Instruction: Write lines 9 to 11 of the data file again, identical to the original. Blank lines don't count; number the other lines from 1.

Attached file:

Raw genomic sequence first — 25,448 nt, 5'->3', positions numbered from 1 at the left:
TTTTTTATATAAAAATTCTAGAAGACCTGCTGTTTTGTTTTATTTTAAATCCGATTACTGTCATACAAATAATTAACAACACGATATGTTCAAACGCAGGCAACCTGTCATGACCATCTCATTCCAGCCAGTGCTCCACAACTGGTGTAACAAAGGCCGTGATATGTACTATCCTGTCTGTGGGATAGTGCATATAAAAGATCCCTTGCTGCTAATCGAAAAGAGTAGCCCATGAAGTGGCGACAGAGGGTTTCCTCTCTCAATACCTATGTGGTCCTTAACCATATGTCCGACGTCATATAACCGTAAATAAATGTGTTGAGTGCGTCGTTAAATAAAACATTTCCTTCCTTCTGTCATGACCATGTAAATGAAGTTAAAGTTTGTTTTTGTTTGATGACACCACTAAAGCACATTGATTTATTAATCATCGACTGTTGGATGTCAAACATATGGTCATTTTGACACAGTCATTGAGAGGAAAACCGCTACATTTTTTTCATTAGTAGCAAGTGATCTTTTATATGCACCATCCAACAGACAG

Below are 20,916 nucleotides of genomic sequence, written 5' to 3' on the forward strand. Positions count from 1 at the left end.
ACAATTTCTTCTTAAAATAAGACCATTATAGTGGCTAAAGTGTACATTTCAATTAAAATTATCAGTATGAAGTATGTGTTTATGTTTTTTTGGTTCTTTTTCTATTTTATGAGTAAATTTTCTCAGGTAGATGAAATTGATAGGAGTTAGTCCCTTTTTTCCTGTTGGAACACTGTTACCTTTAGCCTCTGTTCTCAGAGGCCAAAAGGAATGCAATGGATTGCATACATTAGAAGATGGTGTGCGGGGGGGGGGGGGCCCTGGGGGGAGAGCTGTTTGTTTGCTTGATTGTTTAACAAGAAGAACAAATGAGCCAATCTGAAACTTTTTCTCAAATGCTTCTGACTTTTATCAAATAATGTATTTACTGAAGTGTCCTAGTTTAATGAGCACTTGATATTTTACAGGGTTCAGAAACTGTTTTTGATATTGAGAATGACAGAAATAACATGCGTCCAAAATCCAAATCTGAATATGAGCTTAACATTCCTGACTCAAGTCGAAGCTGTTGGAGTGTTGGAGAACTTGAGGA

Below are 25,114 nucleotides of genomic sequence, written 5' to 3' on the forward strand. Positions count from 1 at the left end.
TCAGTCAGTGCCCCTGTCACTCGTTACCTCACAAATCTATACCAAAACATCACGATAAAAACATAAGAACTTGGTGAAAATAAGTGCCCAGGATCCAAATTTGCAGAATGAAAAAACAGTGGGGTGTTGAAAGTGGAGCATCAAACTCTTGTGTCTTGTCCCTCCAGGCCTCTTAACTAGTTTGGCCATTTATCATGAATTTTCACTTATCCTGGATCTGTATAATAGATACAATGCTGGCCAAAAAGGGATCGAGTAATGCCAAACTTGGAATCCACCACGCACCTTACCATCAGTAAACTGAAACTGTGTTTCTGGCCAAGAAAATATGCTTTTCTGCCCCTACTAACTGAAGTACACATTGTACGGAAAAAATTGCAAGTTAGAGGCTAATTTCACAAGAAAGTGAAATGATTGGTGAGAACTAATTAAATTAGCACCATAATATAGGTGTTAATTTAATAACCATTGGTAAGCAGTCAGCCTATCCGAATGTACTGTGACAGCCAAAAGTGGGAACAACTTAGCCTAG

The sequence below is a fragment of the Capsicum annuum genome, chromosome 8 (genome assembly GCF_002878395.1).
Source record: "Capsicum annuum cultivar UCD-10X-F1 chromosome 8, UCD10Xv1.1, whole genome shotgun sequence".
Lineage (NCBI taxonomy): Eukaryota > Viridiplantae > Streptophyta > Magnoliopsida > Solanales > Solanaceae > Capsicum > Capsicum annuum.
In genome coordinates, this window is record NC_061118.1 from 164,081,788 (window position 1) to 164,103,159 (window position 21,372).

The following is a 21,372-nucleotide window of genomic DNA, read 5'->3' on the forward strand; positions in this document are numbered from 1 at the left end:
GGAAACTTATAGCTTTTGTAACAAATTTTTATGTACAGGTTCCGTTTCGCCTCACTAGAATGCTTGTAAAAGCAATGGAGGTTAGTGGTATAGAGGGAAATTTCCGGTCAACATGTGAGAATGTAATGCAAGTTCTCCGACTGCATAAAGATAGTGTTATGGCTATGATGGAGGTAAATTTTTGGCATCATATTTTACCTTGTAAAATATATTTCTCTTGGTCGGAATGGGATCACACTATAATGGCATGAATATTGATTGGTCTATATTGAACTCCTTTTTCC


Lineage (NCBI taxonomy): Eukaryota > Viridiplantae > Streptophyta > Magnoliopsida > Solanales > Solanaceae > Capsicum > Capsicum annuum.
In genome coordinates, this window is record NC_061118.1 from 164,081,788 (window position 1) to 164,103,159 (window position 21,372).

The following is a 21,372-nucleotide window of genomic DNA, read 5'->3' on the forward strand; positions in this document are numbered from 1 at the left end: